D1013 Western Ranger
D1013 Western Ranger is a Class 52 Diesel Hydraulic locomotive, built at Swindon Works in 1962 and was introduced into express passenger and heavy freight service on British Railways, Western Region in December 1962.
The locomotive clocked up 1.32 million miles before its withdrawal in February 1977, one of the last members of the class to work on BR.
The locomotive gained considerable fame for a spell of time as BR’s preferred “rail-tour engine”.
D1013 has since been based on the Severn Valley Railway following a brief spell on the Torbay & Dartmouth Railway back in 1977 and 1978.
Prior to the current major overhaul, the locomotive’s last major overhaul was with British Rail at Swindon, over 45 years ago!
Built in Swindon 13th December 1962, the locomotive reached 60 years old in 2022!
The locomotive is owned by the Western Locomotive Association Ltd (WLA), a registered Charity and “Not for profit” organisation.
Further details on the history of D1013 (60 Glorious Years!) can be found by CLICKING HERE.
Major Overhaul Work
Over the last ten years, work has been carried out above the solebar level i.e. above the bogie wheelsets.
With so much work being carried out on the locomotive, consideration now has to be given to the bogies themselves, as it is a fact that the locomotive hasn’t been lifted for over 45 years!
Experience gained by the WLA, has indicated that D1013’s bogies will need to be thoroughly checked and cleaned with key parts replaced or overhauled if it is to gain a new lease of life for the next the next 40 years or so.
This work will make use of the extensive facilities at Kidderminster TMD in order to lift the locomotive off its bogies for an initial assessment, prior to cleaning, overhaul of key components, repair and assembly.
NB Details of a full bogie overhaul (for information) are included on this web site.
How is the bogie overall going to be undertaken?
The WLA has considerable experience with bogie work, and it may be necessary to outsource some work with specialist engineering companies to make sure that work can comply with safety standards, meeting the specifications that were in place, back in British Rail.
A process of adopting appropriate paperwork has already been undertaken, and the WLA now has a Technical Requirements Document for either a full or part overhaul, providing a specification for the overhaul of both bogies, depending on funds available.
The Techncial Requirments Document includes the strip down, shot blasting and repairs to the bogie frames, overhaul of the lateral dampers, new thrust pads, springs and overhaul of the final drives, and even the retyre of wheel sets.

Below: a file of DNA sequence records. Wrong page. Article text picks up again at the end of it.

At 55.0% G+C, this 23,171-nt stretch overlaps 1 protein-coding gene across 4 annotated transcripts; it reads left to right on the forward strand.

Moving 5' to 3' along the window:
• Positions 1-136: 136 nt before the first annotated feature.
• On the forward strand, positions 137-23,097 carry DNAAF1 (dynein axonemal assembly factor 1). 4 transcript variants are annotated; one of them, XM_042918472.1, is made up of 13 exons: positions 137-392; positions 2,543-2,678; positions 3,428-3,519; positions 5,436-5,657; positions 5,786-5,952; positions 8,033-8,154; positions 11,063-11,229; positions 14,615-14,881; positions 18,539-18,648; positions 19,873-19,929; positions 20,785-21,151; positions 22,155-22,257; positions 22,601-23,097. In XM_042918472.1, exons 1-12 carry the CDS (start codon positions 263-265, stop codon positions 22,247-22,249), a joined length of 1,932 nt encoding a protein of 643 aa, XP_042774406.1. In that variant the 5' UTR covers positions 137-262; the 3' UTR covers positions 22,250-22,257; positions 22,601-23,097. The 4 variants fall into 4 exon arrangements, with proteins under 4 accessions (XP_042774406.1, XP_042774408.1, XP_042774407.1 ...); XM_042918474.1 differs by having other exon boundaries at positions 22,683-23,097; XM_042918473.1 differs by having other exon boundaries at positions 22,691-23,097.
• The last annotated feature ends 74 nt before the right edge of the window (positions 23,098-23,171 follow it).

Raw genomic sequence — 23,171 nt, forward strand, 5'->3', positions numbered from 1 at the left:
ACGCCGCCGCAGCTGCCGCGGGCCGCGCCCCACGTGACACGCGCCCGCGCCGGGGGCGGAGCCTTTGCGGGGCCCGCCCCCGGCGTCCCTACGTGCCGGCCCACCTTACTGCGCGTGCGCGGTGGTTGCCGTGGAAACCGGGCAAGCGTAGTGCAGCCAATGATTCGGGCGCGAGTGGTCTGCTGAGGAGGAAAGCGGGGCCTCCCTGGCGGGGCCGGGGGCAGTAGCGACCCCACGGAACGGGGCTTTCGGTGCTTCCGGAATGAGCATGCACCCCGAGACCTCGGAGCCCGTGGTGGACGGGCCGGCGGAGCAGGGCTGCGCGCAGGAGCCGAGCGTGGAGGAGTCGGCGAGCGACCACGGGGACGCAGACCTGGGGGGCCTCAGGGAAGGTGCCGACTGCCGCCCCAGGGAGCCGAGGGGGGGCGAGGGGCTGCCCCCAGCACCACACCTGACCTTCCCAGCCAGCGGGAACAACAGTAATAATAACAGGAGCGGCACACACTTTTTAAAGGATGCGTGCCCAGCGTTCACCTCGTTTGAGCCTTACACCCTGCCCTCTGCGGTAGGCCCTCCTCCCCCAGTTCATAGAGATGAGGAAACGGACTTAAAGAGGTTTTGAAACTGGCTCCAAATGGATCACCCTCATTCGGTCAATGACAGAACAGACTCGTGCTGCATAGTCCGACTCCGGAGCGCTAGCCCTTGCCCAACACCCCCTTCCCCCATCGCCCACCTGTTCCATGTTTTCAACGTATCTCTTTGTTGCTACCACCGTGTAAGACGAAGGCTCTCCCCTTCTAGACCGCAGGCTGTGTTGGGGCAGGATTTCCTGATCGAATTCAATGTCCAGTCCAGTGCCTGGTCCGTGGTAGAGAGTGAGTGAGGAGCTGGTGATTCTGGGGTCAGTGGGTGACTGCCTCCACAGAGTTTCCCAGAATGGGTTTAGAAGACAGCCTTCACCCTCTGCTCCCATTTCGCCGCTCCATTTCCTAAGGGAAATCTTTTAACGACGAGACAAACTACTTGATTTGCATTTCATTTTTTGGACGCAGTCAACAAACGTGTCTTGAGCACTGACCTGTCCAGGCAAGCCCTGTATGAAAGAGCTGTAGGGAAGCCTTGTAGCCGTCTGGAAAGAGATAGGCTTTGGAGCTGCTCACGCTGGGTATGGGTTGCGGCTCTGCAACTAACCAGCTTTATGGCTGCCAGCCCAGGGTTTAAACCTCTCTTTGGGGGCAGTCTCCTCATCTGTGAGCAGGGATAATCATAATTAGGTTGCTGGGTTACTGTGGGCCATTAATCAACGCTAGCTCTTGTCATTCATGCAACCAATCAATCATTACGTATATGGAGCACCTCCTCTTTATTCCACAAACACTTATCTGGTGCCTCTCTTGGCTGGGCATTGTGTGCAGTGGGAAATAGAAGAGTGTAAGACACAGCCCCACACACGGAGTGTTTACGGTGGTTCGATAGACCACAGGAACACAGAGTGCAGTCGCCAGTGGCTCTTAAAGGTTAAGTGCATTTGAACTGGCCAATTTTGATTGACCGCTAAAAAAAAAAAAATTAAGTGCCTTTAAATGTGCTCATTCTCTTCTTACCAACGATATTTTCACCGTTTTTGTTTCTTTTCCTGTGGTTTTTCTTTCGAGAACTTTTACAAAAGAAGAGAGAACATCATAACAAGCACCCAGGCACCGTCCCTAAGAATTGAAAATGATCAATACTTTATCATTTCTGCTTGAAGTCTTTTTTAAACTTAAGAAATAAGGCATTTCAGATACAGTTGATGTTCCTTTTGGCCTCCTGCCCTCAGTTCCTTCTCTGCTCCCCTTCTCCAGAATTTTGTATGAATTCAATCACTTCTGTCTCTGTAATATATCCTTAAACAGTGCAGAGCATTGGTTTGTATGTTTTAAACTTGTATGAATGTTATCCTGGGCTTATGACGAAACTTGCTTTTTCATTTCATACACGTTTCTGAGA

So how much will a bogie overhaul likely to cost?
Following discussions with specialist contractors a full bogie overhaul fit for main line running has been estimated in the region of £756k for two complete bogie overhauls, including contingencies. Details of a full bogie overhaul are including on this web site, for information.
Realistically, the WLA can overhaul both bogies, fit for heritage use and for the main line (dead in tow, up to 60 mph) at a cost of just £30k by comparison!
How will the bogie project be funded?
Clearly, this project is a massive undertaking for any volunteer group and therefore, in addition to volunteer “hands-on” help, the WLA will need to seek help from donations, of which an amazing £28k has already been raised, as at June 2023.
This will go a long way to help overhaul the key essential parts of the bogies and you can be assured that any donations to this project will be put to good use and very much appreciated.
What will the benefits be?
A fully working locomotive with an extended operating life (by 40 years or so) that has had hundreds of hours of volunteer labour spent on it, able to return to work on the Severn Valley Railway (SVR), where the many thousands of people can enjoy the outstanding scenery throughout the 32-mile round trip length of the line, including the attractions of gala events and special events, plus the option of visiting other heritage railways and depot open days, throughout the UK.
Not only will the SVR benefit from a locomotive with a new lease of life but its operation will be fully sustainable in terms of its carbon footprint.
The WLA supports a carbon off-set plan by planting at least 62 trees per year within a Corporate Grove at Trees for Life, supporting wild forest revitalisation in the Highlands of Scotland.
Further details, including the option to plant trees can be seen by CLICKING HERE
Finally, not only will the locomotive be very much appreciated by the SVR travelling public and enthusiasts alike, but it will appeal to the WLA’s growing number of Vounteers who regularly help with the maintenance and upkeep of the locomotives.